Munanga, ‘white person’ is widespread among the languages of the Arnhem Land region
as Jay Arthur (1996:161) notes in her compilation of written Aboriginal English, supported by citations from the northern NT 1977-1995.1 This extends to the present, as Wamut that munanga linguist can testify.
I was intrigued to learn recently that scholars don’t have much of an idea of the origin of the word. The AND (Australian National Dictionary 1988), now available online, has the earliest written citation
1912 Bulletin (Sydney) 15 Feb. 13/2 There is the much less widely known aboriginal term ‘myrnonga’. The myrnonga is a person of more promiscuous habits [than the combo] who – prowls with furtiveness when the moon is young.
but this is under the obscure headword murlonga ‘A white man who sexually exploits Aboriginal women’, with etymology
[Poss. a. Yolŋu sub-group munaŋa a white person.]2
Now Bob Dixon (2008:143) has recently classed this suggested origin as a “howler”:
But murloŋa could not have come from Yolngu sine [sc. since] this tribe did not have contact with Europeans until the 1930s. (It is unclear what the origin of murlonga is; if it does come from an Australian language, we have not been able to pinpoint the source.)
Still, munanga ‘white person’ is certainly widespread among the languages of the Arnhem Land region, as Jay Arthur says, and further south, I would add, through the Roper district, and I learnt the word at Elliott in the centre of the NT. The word has been borrowed into northern NT English from this linguistic milieu. It may not make sense to inquire which particular language donated the word to English, as it is spread through a range of Australian languages and as a “regional word” was then adopted by English speakers from speakers of whatever language of their locality. True, Yolngu Matha is unlikely to have been an early proximate source; rather, the languages where the early pidgin developed in the Roper valley from the time of the OTL construction (from 1870), though it is curious if there is indeed no written record of the word prior to 1912.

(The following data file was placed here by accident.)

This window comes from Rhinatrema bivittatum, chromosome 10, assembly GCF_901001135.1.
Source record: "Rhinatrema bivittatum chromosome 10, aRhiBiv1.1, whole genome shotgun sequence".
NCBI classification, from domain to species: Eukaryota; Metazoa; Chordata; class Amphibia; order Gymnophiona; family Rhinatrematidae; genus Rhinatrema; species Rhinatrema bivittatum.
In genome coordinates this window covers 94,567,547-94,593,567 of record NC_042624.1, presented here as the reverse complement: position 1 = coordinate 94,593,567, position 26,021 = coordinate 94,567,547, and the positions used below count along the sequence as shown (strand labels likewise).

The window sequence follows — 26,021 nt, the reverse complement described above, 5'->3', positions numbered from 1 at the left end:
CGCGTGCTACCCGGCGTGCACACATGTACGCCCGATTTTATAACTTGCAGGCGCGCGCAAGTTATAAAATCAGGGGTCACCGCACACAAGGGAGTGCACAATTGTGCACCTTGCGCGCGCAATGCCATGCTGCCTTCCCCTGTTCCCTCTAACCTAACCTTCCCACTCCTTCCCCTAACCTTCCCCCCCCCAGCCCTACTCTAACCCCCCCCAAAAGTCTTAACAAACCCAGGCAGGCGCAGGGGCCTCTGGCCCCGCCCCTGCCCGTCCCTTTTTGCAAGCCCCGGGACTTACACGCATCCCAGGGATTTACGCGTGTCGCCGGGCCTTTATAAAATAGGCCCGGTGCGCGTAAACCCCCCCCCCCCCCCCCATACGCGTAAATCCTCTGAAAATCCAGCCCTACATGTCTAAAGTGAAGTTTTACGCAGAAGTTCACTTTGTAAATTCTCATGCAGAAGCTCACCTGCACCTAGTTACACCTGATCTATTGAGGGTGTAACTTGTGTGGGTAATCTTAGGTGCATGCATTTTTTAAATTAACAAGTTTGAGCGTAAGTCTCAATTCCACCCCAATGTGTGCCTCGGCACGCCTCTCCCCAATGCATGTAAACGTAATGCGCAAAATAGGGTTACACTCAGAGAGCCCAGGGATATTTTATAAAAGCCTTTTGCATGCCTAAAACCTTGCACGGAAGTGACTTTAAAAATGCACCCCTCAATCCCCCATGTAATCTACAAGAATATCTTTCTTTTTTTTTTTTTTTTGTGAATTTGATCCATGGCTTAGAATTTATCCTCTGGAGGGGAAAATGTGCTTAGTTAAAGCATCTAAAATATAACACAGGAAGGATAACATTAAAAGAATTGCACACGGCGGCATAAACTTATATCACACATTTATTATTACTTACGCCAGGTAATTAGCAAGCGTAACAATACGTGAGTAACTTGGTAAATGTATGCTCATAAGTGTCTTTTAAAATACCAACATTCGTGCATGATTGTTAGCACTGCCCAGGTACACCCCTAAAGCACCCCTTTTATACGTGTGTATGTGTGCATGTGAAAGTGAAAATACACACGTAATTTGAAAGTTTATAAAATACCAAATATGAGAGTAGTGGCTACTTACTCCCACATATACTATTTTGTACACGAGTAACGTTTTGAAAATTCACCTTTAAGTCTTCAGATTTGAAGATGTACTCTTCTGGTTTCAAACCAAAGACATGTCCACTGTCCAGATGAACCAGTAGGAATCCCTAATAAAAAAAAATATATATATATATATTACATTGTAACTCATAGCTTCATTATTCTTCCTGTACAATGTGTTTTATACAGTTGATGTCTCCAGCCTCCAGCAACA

So, what might be the origin of munanga within Australian languages of the northeast NT? Now, munaŋa is one of several words for ‘white person’ listed in the 1986 Yolŋu-matha Dictionary. The others include balanda, gaywaraŋu, ŋäpaki, and wurrapanda. The first is famously derived from Malay etc bəlanda ‘Dutch, Holland’; gaywaraŋu is an extension of ‘white; ashes’; and wurrapanda is
Probably via Anindilyakwa urubanda, urabaranda White Man; cf. Mal oraŋ person + bəlanda Dutch (Zorc 1986:271)
So could munanga also originate from Macassan contact? It is not listed in Nick Evans’ 1992 compilation ‘Macassan loanwords in top end languages’, but through the modern wonder of Amazon (via A9) I’ve come upon an enticing citation in the Berndts’ The speaking land (a book on our shelves but this word isn’t indexed). Recorded “in Gunwinggu, at Oenpelli in 1950”, myth 181 begins
Yirawadbad, Poison snake, a yariburig man, came from Munanga, Macassar. (1989:346) AmazonOnlineReader link
I don’t find a placename like this in the gazetteers I’ve consulted. Could it however derive from Muna, a language, ethnic group, and island name, on the other southern extremity of Sulawesi east of Makasar (see the Ethnologue map of Southern Sulawesi)? Whatever its more distant source, this name of the origin of the hero of “one of the great myths of western Arnhem Land” (Berndts 1989:346) may well have taken on a new life as a ‘foreigner’ word in Arnhem Land.
- Arthur glosses munanga as ‘A white man, a boss’ but I don’t think the evidence supports maleness being part of the meaning.
- The online AND doesn’t allow link to an individual entry.